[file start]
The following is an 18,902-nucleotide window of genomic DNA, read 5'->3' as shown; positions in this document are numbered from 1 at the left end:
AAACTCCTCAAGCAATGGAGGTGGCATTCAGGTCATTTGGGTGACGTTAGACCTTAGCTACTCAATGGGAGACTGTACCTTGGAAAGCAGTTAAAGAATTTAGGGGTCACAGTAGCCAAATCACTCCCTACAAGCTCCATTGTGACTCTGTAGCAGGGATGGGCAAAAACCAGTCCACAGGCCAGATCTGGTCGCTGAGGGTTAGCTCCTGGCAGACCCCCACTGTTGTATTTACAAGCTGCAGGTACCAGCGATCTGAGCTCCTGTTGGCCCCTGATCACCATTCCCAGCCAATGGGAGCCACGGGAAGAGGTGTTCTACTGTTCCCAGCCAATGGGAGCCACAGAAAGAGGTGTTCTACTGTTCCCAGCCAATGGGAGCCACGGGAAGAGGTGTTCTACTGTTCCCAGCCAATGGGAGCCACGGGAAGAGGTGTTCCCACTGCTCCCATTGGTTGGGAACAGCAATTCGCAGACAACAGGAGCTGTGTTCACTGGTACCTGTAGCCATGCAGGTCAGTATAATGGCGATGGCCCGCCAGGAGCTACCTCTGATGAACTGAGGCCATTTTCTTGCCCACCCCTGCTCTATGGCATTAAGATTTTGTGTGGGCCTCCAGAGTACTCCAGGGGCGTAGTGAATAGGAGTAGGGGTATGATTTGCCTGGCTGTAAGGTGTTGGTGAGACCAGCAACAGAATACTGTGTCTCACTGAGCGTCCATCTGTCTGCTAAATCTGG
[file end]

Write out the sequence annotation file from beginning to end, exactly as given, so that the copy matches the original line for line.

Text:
The following is an 18,902-nucleotide window of genomic DNA, read 5'->3' as shown; positions in this document are numbered from 1 at the left end:
AAACTCCTCAAGCAATGGAGGTGGCATTCAGGTCATTTGGGTGACGTTAGACCTTAGCTACTCAATGGGAGACTGTACCTTGGAAAGCAGTTAAAGAATTTAGGGGTCACAGTAGCCAAATCACTCCCTACAAGCTCCATTGTGACTCTGTAGCAGGGATGGGCAAAAACCAGTCCACAGGCCAGATCTGGTCGCTGAGGGTTAGCTCCTGGCAGACCCCCACTGTTGTATTTACAAGCTGCAGGTACCAGCGATCTGAGCTCCTGTTGGCCCCTGATCACCATTCCCAGCCAATGGGAGCCACGGGAAGAGGTGTTCTACTGTTCCCAGCCAATGGGAGCCACAGAAAGAGGTGTTCTACTGTTCCCAGCCAATGGGAGCCACGGGAAGAGGTGTTCTACTGTTCCCAGCCAATGGGAGCCACGGGAAGAGGTGTTCCCACTGCTCCCATTGGTTGGGAACAGCAATTCGCAGACAACAGGAGCTGTGTTCACTGGTACCTGTAGCCATGCAGGTCAGTATAATGGCGATGGCCCGCCAGGAGCTACCTCTGATGAACTGAGGCCATTTTCTTGCCCACCCCTGCTCTATGGCATTAAGATTTTGTGTGGGCCTCCAGAGTACTCCAGGGGCGTAGTGAATAGGAGTAGGGGTATGATTTGCCTGGCTGTAAGGTGTTGGTGAGACCAGCAACAGAATACTGTGTCTCACTGAGCGTCCATCTGTCTGCTAAATCTGG